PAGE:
You’ve seen the ads: Drink this tea, detoxify your body! Lose weight, and flaunt rock-hard abs. Seems too good to be true? It is.
Tea detoxes, also referred to as “tea-toxes” are no magic bullet. Despite the name, there’s no proof that these expensive blends will clear specific toxins from the body. Luckily, in healthy people, the liver, kidneys and skin do a great job of ridding the body of toxins. So is there a place for tea-toxing?
Like many trends that pop up, there isn’t much evidence supporting or refuting the overall benefits of tea-toxing. However, taking a look at what’s in these teas provides some insight.
What is tea-toxing?
Marketed as a way to lose weight, cleanse and detoxify the body, boost metabolism and suppress appetite, tea-toxing has picked up steam as the latest way to achieve a svelte and healthy body. Sold under many names — including rhubarb or bamboo teas or simply “detox” — tea-tox cocktails come in a variety of blends and flavors. It’s often recommended to drink the teas for a week up to a month at a time. Prices vary, but most cost around $35 for a seven-day tea-tox package.
Ingredientwise, each tea-tox blend is different. Some contain herbs like dandelion and milk thistle, which tout properties to support healthy liver function or enhance the natural detoxifying process. When taken in normal doses, these additions don’t pose any major risks to healthy individuals.
Senna leaf is another popular ingredient in tea-tox blends. What does it do? Well, it’s an FDA-approved nonprescription drug used to treat constipation. While safe for short-term use, it is not recommended on an ongoing basis, and you should expect similar GI effects with a senna-based tea detox as you would a laxative.
Licorice is often included as a natural sweetener and touted as a weight-loss aid. Does it work? Maybe. On the one hand, some research suggests licorice helps reduce body fat when taken in sufficient doses while other evidence suggests long-term use of licorice does pose a number of health risks.
Though they may result in some weight loss, there’s no evidence that these teas will purify or cleanse the body of specific toxins.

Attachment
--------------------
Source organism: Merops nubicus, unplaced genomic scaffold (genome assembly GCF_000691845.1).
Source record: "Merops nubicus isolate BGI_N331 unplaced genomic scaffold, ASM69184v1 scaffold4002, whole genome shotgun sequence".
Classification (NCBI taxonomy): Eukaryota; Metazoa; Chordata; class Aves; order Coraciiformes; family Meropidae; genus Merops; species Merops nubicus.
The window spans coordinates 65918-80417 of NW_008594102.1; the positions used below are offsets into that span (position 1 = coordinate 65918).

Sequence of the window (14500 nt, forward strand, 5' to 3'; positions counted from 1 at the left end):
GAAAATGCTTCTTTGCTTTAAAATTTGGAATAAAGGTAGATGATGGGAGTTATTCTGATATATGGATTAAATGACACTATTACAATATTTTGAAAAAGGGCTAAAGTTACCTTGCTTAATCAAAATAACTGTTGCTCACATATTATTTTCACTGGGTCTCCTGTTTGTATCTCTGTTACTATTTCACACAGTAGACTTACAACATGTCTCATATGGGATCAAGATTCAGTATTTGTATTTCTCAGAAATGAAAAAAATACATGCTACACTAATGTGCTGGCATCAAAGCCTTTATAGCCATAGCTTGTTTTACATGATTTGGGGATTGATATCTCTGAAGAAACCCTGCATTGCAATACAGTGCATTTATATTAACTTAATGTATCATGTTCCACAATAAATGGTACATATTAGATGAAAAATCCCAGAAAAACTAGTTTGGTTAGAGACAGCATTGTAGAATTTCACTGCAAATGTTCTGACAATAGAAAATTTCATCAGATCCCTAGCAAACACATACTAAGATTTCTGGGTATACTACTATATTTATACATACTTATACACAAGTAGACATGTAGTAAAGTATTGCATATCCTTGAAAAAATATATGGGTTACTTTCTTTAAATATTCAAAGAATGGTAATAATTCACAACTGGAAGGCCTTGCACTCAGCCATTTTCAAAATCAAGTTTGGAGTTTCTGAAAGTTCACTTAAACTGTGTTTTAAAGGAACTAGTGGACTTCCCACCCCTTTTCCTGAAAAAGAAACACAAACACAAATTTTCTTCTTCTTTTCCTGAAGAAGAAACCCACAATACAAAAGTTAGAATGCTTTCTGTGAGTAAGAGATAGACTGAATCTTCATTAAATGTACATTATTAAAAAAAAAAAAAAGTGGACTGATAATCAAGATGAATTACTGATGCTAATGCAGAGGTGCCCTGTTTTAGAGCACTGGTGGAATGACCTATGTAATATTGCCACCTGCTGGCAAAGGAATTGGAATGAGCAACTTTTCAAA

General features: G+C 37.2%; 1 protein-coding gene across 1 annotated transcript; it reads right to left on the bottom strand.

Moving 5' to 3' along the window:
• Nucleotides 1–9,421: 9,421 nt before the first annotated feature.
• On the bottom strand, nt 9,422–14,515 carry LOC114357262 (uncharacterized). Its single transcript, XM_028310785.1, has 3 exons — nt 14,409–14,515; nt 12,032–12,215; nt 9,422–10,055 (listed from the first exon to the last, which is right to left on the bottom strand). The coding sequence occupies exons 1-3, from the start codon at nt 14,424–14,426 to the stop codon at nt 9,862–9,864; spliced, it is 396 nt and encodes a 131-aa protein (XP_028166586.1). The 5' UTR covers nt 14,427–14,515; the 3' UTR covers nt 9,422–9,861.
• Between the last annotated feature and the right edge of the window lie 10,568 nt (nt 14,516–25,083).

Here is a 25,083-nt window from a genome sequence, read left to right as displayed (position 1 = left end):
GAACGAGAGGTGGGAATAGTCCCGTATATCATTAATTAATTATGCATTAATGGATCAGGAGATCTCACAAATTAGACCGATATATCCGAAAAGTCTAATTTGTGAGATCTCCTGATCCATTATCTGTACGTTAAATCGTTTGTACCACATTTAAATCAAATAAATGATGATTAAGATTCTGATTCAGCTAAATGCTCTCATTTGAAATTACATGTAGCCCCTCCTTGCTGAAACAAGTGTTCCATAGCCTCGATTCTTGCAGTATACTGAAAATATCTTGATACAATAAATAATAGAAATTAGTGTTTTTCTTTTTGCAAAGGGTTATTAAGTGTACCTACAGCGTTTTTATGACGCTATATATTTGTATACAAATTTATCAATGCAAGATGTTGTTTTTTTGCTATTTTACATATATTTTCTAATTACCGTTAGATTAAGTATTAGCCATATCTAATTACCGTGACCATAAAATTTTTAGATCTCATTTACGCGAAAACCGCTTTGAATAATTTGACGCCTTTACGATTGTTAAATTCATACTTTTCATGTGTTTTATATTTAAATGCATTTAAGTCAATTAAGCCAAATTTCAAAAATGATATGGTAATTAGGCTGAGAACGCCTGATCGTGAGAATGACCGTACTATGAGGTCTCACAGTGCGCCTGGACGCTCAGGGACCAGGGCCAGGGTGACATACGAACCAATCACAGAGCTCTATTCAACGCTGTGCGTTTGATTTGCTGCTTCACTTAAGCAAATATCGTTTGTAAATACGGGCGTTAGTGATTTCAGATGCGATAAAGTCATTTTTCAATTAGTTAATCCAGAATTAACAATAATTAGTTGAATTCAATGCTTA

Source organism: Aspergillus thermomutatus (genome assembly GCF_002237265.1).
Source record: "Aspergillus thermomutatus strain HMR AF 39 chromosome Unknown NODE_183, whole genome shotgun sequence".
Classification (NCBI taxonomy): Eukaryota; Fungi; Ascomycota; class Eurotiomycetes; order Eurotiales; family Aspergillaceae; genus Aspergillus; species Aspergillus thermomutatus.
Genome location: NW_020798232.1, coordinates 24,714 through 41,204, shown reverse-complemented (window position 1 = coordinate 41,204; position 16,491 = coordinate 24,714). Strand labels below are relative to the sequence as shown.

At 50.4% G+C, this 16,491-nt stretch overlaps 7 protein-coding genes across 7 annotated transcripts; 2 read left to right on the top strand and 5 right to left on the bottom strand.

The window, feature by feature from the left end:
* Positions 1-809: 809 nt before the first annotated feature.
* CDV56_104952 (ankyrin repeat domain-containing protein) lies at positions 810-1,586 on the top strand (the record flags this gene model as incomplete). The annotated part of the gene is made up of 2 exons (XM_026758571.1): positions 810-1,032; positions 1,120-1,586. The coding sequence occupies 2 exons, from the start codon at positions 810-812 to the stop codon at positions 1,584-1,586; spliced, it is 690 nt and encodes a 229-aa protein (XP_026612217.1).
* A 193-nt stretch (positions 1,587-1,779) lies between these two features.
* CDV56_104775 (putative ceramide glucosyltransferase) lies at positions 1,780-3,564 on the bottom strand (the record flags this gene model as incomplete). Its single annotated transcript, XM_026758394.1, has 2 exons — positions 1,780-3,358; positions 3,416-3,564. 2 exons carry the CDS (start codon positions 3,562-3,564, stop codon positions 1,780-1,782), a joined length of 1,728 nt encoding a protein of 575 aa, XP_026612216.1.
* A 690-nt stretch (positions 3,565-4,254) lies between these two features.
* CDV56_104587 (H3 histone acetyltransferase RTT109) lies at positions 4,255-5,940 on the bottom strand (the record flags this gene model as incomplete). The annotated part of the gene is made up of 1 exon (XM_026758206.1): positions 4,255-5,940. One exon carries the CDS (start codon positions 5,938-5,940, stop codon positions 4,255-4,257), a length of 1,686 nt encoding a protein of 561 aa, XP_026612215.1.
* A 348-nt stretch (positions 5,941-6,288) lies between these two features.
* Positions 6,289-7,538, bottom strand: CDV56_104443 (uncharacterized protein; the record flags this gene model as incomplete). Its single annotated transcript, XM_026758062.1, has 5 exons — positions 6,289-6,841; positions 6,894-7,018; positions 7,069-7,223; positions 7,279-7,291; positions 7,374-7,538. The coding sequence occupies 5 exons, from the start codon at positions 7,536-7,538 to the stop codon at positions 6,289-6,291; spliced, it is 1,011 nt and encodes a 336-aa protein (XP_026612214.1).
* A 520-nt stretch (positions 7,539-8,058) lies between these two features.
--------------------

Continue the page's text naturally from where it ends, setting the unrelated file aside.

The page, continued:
Can you lose weight by tea-toxing?
Tea-toxing has become popular because it can result in weight loss –– even if it’s temporary.
Most tea-tox blends include senna leaf as a main ingredient. Senna’s laxative effect gives tea drinkers the feeling that the body is being cleansed or detoxified. In the absence of food, particularly carbohydrates, drinking lots of water (or tea in this case) can make the belly appear flatter and result in smaller numbers on the scale. Weight loss may also occur due to the fact that some tea-tox programs suggest replacing a meal with teas or going on a special diet, which can independently lead to weight loss.
In most cases, once you put down the tea or resume a regular eating pattern, any weight lost will return.
What are the side effects and safety concerns?
Having a cup of detox tea on occasion presents little risk to most healthy people. However, long-term use is not recommended. Here’s why:
- When used long term or in high doses, senna has been linked to dehydration, laxative dependence and may harm the liver.
- Taking licorice daily for several weeks has been linked to high blood pressure, electrolyte imbalance, paralysis and other conditions.
- Some detox teas may reduce the effectiveness of birth control pills.
- There’s little regulation over detox teas. You can’t be sure how much of an ingredient you’re getting and how it might affect you or interact with supplements or medications.
Bottom Line: Sipping a cup of detox tea is not a fast pass to a healthier body. We all feel a need to clean things up from time to time. Instead of turning to expensive detox teas or elixirs, clean up your diet instead. Add more fruits and vegetables, drink plenty of water, get adequate sleep and stay active to achieve and maintain lifelong health and well-being.
Senna. In: Natural Medicines Comprehensive Database. Stockton, CA: Therapeutic Research Faculty. [Updated February 16, 2015; Accessed July 11, 2016].
Licorice. In: Natural Medicines Comprehensive Database. Stockton, CA: Therapeutic Research Faculty. [Updated May 24, 2015; Accessed July 11, 2016].